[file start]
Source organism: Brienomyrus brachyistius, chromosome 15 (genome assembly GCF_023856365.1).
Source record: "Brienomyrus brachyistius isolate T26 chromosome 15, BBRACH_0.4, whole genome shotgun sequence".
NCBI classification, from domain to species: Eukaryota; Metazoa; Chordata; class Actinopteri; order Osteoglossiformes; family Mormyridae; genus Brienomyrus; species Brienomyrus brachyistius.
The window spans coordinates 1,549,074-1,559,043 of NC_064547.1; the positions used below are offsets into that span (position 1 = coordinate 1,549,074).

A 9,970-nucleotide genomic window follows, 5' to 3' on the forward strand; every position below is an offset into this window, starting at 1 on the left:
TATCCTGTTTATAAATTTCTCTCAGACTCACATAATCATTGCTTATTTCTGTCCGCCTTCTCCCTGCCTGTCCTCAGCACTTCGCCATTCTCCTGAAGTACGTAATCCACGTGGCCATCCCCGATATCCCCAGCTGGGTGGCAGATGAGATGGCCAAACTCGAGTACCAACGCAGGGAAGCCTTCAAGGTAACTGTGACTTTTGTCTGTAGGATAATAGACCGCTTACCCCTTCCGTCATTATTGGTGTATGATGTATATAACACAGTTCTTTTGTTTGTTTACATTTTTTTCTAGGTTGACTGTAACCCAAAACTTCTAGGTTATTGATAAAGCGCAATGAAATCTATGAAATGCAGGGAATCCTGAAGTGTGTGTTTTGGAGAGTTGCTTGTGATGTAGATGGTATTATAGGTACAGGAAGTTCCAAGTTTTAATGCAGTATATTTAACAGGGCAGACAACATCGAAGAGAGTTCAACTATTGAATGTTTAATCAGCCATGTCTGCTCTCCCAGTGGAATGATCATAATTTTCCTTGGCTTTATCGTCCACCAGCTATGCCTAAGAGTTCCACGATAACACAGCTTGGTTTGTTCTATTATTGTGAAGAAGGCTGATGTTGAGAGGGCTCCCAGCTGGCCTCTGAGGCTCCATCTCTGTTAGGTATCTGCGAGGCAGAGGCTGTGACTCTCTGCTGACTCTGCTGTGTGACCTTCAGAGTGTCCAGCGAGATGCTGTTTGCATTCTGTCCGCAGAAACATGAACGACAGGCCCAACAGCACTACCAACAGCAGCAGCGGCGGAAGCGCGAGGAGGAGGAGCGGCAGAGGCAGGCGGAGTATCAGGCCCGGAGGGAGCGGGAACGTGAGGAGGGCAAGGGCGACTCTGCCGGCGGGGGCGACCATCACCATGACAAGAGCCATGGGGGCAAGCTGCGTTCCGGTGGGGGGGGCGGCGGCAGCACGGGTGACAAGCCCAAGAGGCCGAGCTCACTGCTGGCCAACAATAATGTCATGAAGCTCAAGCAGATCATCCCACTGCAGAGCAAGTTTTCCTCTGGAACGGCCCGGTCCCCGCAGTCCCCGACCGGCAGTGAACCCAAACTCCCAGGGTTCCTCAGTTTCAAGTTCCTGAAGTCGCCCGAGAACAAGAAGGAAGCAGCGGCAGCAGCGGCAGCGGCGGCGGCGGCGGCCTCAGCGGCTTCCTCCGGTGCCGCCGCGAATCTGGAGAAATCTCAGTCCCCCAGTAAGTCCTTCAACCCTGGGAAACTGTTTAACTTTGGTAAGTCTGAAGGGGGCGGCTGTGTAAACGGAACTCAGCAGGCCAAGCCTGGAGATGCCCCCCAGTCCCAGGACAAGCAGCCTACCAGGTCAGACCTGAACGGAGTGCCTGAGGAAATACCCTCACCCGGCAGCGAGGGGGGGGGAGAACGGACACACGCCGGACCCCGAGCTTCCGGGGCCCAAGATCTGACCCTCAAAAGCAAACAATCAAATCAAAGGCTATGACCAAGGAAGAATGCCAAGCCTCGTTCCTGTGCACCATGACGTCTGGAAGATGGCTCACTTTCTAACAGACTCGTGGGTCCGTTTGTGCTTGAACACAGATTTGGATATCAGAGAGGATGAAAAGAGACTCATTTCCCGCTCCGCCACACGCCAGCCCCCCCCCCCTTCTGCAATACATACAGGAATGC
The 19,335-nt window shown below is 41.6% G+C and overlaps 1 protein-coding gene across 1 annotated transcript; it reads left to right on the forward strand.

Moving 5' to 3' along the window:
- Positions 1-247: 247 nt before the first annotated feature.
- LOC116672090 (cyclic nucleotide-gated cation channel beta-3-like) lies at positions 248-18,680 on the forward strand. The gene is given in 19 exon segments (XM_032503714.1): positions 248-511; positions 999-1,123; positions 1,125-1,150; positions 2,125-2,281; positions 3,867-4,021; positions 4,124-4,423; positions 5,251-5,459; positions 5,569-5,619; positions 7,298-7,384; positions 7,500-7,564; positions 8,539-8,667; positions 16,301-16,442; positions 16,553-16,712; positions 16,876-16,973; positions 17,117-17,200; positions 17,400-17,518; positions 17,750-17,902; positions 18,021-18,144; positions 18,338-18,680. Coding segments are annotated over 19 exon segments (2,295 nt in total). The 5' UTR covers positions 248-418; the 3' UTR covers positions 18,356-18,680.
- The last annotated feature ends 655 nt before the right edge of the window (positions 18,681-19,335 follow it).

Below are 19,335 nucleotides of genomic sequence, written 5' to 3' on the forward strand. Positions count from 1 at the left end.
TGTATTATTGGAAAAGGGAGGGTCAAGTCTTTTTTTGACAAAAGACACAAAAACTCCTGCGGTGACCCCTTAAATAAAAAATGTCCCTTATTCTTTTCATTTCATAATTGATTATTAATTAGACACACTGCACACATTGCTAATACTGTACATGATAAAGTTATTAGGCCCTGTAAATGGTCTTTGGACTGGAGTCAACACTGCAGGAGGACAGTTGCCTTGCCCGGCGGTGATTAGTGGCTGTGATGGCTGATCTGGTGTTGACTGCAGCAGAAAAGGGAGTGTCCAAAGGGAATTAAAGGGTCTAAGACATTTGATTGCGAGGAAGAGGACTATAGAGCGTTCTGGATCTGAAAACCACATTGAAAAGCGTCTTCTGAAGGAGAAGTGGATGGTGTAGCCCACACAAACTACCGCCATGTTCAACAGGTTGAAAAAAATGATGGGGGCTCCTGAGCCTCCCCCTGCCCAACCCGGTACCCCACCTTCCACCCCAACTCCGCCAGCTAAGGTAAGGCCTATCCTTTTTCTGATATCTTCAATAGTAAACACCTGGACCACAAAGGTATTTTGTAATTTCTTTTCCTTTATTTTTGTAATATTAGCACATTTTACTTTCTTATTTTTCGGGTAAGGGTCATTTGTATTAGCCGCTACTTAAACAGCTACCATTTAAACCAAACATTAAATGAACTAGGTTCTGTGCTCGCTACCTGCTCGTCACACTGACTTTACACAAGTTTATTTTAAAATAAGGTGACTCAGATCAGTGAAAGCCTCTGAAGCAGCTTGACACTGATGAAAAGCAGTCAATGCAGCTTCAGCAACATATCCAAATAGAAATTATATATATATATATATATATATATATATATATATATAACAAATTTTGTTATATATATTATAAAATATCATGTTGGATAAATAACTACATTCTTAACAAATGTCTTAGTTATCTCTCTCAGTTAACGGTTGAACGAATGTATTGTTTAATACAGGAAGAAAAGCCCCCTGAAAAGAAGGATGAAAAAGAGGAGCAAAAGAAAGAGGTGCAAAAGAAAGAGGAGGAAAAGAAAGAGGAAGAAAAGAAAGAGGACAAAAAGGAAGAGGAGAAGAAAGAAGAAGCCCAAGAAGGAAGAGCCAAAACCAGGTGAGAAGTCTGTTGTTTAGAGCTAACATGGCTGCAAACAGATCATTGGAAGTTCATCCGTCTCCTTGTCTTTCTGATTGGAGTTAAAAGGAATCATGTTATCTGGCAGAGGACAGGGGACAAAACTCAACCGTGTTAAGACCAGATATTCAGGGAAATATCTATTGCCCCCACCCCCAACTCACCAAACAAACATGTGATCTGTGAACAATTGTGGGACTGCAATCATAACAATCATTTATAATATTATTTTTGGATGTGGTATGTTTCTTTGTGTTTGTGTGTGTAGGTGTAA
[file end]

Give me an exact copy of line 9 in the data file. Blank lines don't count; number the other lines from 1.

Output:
- Positions 1-247: 247 nt before the first annotated feature.